Coffee roasting and retail companies often take pride in sourcing green coffee directly from farmers, skipping intermediaries and paying responsible prices straight into the pockets of producers.
Yet for every individual farm or producer group that is able to tap into the specialty coffee market — and thereby reinvest in staffing, equipment, marketing and more — there may be dozens that don’t have the quality, connections and/or capital to participate.
In a perfect world, prices paid for all green coffee would meet or exceed costs of production and premiums would always be awarded for quality, yet in reality not all farms suffer equally in a grossly imbalanced, neocolonial trading system that leaves most struggling to stay afloat from year to year.
So, if a consumer wants to spend money specifically in support of smaller farms on the brink of collapse, where can they shop?
This is the question being asked and gradually answered by MarginalisedFarmers.org, a website created by journalist and podcaster James Harper, the creator and host of the podcast Filter Stories.
“The idea behind [the new website] came from a need to find a solution to the problem I discovered of historically marginal coffee farmers who weren’t getting a foothold into specialty coffee, one of the few financially sustainable avenues open to coffee farmers,” Harper told Daily Coffee News. “After investigating coffee supply chain issues for over two years, my listeners told me they wanted me to present them with solutions. They wanted to make a difference by spending their coffee dollars differently. The solution — a website listing roasters going above and beyond who support marginalized farmers — felt like the best way to empower the listeners of Filter Stories to make an impact, one coffee at a time.”
MarginalisedFarmers.org launched recently as a resource for consumers to find the companies that prioritize sourcing coffees from the farms more in need of support. It’s also a resource for the roasters seeking additional ways to market their products to concerned consumers, as well as to help all customers learn more about these issues. There is no cost to roasters for the listing. Harper pays for the entire project out of pocket and takes no cut of any sales.
“Some roasters offered me some free coffee, but I always refuse,” said Harper. “I want to pay for everything so I can maintain my editorial independence. The website earns nobody any money. I have no financial deals with anybody listed. I paid for all of this out of pocket because I believe in the cause. I’m motivated in getting the message out about marginalized farmers because I want to change this deeply unjust system. I don’t want to live in a world where marginal coffee producers have to choose between buying medicine for their children and a pane of glass for the window of their mud-brick house and a bag of fertilizer for a one-hectare coffee farm that is only going to lose them money.”
As for the veracity of the claims made by roasters on the list, Harper does his best to vet each company, although there are some limitations to being a one-person operation.
“I’m a journalist at heart and have the unenviable position of being constantly skeptical,” said Harper. “I don’t have the resources to investigate each roaster in-depth. But I do read their websites back to front, listen to interviews with the owners on podcasts, read interviews, and specifically look for concrete details.”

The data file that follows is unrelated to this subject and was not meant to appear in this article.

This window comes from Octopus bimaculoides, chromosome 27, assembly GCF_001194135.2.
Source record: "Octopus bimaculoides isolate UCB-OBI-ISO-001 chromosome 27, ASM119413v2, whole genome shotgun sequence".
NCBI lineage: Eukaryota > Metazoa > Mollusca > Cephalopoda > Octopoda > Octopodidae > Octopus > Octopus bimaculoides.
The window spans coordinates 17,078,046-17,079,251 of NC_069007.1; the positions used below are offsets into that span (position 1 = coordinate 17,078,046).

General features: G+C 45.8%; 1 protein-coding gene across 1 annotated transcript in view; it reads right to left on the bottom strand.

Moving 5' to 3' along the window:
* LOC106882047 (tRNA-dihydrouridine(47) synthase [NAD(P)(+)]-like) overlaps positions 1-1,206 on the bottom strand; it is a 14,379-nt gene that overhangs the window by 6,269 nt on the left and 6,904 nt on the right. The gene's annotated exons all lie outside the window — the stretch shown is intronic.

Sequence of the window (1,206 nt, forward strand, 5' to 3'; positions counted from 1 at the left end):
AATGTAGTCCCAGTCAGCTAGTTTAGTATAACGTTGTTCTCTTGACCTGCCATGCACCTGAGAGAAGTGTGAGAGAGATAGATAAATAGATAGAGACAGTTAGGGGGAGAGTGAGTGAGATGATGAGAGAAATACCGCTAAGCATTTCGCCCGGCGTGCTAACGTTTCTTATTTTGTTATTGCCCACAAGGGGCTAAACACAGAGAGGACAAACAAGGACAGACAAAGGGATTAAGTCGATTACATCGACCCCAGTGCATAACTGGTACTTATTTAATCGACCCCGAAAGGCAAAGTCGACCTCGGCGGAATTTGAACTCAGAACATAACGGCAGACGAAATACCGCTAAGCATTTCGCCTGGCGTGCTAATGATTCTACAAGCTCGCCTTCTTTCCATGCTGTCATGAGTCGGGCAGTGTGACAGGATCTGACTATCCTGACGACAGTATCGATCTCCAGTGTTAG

Harper is also in the awkward position of interacting regularly with people and organizations on all sides of the issue, including on the sides that contribute to the problem of marginalization. In his travels, Harper said he’s had many conversations with larger farmers on the topic of marginalization, and they are not easy.
“Running a coffee business is tough, even if you come from relative wealth,” said Harper. “The people who have wealth in coffee producing countries often had ancestors who were on the profitable side of colonization. From my experience, most larger farmers with strong links to Europe and North America don’t want to put their personal and farm stories in the context of historical wealth divides. It would mean having to acknowledge their wealth and success is a product of more than their hard work; they were on the winning side of a system that was hurtful to others.”
On occasion, Harper has come across larger farmers that make efforts to help nearby smaller farmers growing higher-quality coffee to access buyers. A future iteration of MarginalisedFarmers.org might celebrate those efforts.
Meanwhile, on the consuming side, many otherwise well-meaning specialty coffee roasters still prefer to partner with historically large and successful farms not just for their more consistent quality but because they are generally easier to work with, including for the multi-year commitments roasters often proudly promote.
“Many specialty roasters were suggested to me, but after a few minutes exploring their websites it became clear their ‘commitment to farmers’ was the fact they bought high-quality coffees and therefore paid higher prices,” said Harper. “Marginal farmers rarely have the option of producing and marketing high-quality coffees.”
While the quality issue is an insurmountable one for companies that focus on quality above all else, Harper suggests that others can widen their offerings to include coffees that support marginalized growers.
“Roast the beans a little darker; incorporate them into the house blend for milk coffees; sell them to customers who are less focused on quality, such as the office market,” said Harper. “What you miss out in terms of flavors, you gain in terms of a powerful marketing message: This coffee is helping marginal coffee farming families stay on their farms, helping their kids stay in school and keeping rural communities safe.”
Howard Bryman is the associate editor of Daily Coffee News by Roast Magazine. He is based in Portland, Oregon.